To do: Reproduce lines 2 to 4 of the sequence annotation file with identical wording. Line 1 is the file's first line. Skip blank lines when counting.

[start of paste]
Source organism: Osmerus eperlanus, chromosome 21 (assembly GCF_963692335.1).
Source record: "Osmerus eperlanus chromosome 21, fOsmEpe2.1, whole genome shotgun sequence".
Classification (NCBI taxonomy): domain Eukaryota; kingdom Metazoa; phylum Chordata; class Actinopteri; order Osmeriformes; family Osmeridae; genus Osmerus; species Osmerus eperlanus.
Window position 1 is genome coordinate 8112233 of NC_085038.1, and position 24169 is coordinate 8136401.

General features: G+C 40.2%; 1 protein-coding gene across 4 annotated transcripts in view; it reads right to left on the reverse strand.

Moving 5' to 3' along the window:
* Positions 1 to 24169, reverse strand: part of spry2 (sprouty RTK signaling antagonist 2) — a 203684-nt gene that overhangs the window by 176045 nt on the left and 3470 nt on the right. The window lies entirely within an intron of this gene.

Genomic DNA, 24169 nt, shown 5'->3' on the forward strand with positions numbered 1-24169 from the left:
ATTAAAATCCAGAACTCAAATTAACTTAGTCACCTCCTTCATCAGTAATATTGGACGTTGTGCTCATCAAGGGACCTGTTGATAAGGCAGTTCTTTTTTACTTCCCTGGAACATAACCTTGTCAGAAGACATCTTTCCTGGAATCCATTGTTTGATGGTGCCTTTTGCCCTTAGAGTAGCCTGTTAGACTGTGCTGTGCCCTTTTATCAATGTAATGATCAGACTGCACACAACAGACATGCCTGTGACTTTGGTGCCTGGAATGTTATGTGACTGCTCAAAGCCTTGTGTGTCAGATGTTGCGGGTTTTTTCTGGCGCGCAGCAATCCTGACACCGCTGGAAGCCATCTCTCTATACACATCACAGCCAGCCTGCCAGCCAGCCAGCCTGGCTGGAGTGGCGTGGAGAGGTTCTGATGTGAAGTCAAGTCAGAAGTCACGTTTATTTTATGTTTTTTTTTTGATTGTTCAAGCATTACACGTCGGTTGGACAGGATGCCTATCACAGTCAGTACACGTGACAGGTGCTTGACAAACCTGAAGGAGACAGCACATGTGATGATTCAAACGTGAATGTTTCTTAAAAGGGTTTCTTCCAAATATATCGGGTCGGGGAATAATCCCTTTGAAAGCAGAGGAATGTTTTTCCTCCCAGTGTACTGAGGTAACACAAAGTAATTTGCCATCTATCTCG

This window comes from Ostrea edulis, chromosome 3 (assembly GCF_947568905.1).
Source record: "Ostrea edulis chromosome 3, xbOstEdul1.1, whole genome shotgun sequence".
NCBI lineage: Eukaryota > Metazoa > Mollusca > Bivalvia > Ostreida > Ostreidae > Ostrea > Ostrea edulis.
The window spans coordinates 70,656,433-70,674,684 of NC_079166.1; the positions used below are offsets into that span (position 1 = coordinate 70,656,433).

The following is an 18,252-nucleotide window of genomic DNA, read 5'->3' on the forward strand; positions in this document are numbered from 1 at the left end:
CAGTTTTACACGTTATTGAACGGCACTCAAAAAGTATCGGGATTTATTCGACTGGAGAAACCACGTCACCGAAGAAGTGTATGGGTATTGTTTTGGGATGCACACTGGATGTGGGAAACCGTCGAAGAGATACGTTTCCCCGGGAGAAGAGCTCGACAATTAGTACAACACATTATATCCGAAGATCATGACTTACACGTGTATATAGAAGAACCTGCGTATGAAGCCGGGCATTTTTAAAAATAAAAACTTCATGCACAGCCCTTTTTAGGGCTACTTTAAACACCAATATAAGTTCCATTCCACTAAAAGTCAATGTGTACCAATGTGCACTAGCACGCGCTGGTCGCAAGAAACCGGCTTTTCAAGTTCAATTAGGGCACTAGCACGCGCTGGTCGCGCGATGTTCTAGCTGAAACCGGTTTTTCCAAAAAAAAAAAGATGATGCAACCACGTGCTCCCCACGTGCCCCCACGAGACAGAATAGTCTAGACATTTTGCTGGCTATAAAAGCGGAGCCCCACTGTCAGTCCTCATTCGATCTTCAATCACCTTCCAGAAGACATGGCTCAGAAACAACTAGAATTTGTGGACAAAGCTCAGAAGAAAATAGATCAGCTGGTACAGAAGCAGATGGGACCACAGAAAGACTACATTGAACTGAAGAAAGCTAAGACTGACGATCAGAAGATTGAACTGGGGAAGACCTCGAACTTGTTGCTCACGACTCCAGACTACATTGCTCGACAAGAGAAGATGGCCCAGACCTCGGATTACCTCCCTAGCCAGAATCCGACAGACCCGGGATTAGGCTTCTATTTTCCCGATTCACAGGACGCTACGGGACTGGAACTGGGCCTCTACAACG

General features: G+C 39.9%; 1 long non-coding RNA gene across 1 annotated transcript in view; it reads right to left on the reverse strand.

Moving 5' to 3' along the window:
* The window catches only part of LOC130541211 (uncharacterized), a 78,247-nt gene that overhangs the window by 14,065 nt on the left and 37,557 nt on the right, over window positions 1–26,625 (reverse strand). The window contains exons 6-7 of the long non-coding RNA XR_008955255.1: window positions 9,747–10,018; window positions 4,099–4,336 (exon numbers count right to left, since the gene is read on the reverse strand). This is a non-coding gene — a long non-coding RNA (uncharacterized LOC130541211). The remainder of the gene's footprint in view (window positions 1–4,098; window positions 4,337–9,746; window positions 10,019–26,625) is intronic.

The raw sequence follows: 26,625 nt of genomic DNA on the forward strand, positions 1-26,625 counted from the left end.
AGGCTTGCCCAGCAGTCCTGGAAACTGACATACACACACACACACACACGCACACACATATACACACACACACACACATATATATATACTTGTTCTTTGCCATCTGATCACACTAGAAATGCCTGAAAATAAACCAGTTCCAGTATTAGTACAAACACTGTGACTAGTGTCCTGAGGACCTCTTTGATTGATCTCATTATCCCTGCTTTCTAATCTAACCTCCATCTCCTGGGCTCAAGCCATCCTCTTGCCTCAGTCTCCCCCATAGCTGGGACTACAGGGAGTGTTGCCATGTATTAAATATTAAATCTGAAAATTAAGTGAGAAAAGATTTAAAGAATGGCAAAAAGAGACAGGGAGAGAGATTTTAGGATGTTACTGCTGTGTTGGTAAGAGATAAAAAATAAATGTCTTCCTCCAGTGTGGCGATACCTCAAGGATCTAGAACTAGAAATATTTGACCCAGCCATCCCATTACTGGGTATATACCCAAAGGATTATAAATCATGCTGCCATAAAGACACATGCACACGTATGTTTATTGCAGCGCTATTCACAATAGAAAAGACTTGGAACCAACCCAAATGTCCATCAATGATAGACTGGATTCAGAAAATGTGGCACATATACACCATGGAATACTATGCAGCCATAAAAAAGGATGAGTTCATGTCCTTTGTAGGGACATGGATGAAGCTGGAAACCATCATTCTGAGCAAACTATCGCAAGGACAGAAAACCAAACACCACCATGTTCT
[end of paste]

Source record: "Osmerus eperlanus chromosome 21, fOsmEpe2.1, whole genome shotgun sequence".
Classification (NCBI taxonomy): domain Eukaryota; kingdom Metazoa; phylum Chordata; class Actinopteri; order Osmeriformes; family Osmeridae; genus Osmerus; species Osmerus eperlanus.
Window position 1 is genome coordinate 8112233 of NC_085038.1, and position 24169 is coordinate 8136401.